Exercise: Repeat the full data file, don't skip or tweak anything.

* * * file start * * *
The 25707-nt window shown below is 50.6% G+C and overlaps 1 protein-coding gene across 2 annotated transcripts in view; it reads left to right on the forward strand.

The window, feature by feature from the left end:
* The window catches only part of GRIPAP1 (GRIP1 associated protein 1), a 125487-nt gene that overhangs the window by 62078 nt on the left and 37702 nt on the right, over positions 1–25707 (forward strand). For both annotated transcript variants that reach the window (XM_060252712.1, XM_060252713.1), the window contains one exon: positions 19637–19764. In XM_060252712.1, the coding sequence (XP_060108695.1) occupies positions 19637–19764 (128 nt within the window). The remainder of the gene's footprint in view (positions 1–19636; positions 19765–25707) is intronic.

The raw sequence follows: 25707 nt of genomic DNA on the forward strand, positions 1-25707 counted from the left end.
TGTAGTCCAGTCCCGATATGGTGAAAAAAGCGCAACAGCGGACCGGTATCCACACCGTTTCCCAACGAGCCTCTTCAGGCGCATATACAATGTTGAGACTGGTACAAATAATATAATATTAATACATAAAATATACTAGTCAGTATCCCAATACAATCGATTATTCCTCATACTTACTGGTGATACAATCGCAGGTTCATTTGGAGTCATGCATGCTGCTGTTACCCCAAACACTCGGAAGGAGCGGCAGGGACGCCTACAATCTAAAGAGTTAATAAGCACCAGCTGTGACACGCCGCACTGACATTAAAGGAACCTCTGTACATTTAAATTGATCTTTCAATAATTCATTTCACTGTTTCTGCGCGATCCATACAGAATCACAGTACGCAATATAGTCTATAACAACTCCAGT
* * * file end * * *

The 25707-nt window shown below is 50.6% G+C and overlaps 1 protein-coding gene across 2 annotated transcripts in view; it reads left to right on the forward strand.

The window, feature by feature from the left end:
* The window catches only part of GRIPAP1 (GRIP1 associated protein 1), a 125487-nt gene that overhangs the window by 62078 nt on the left and 37702 nt on the right, over positions 1–25707 (forward strand). For both annotated transcript variants that reach the window (XM_060252712.1, XM_060252713.1), the window contains one exon: positions 19637–19764. In XM_060252712.1, the coding sequence (XP_060108695.1) occupies positions 19637–19764 (128 nt within the window). The remainder of the gene's footprint in view (positions 1–19636; positions 19765–25707) is intronic.

The raw sequence follows: 25707 nt of genomic DNA on the forward strand, positions 1-25707 counted from the left end.
TGTAGTCCAGTCCCGATATGGTGAAAAAAGCGCAACAGCGGACCGGTATCCACACCGTTTCCCAACGAGCCTCTTCAGGCGCATATACAATGTTGAGACTGGTACAAATAATATAATATTAATACATAAAATATACTAGTCAGTATCCCAATACAATCGATTATTCCTCATACTTACTGGTGATACAATCGCAGGTTCATTTGGAGTCATGCATGCTGCTGTTACCCCAAACACTCGGAAGGAGCGGCAGGGACGCCTACAATCTAAAGAGTTAATAAGCACCAGCTGTGACACGCCGCACTGACATTAAAGGAACCTCTGTACATTTAAATTGATCTTTCAATAATTCATTTCACTGTTTCTGCGCGATCCATACAGAATCACAGTACGCAATATAGTCTATAACAACTCCAGT